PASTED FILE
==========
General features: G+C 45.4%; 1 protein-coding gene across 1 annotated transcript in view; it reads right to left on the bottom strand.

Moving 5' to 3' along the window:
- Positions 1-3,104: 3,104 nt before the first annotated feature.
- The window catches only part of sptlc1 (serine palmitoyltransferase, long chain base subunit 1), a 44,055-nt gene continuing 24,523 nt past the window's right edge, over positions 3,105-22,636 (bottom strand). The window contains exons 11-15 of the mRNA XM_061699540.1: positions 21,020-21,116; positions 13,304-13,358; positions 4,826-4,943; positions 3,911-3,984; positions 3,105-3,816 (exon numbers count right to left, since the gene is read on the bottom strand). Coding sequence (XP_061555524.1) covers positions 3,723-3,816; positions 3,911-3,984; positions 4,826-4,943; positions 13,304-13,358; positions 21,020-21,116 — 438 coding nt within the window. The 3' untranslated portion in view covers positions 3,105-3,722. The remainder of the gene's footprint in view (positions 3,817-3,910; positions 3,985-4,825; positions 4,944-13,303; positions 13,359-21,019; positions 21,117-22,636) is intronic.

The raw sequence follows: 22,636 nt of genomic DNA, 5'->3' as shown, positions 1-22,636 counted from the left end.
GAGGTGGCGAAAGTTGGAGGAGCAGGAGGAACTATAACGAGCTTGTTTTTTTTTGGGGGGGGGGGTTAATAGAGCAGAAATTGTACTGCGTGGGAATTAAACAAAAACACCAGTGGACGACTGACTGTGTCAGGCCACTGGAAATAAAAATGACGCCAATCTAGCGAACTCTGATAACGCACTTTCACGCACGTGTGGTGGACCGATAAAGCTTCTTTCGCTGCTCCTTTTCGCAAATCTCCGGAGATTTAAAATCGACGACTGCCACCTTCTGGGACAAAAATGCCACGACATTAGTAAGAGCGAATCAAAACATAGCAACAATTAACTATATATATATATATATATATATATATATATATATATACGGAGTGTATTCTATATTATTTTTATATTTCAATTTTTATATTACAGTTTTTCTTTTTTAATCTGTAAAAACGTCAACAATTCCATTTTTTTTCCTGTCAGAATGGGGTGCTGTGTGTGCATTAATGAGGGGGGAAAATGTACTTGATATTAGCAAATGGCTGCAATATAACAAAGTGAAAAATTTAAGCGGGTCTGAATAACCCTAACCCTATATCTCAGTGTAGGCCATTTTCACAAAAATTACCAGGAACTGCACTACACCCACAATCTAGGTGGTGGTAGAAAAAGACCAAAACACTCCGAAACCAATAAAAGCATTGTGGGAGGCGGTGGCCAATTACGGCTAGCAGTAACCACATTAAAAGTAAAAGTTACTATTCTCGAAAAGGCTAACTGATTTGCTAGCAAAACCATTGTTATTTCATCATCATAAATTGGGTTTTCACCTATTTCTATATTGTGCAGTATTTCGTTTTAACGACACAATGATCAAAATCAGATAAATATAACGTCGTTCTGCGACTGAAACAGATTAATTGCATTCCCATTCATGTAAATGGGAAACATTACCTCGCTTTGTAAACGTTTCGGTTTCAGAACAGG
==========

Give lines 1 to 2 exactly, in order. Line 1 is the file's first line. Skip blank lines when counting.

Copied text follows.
General features: G+C 45.4%; 1 protein-coding gene across 1 annotated transcript in view; it reads right to left on the bottom strand.

Moving 5' to 3' along the window: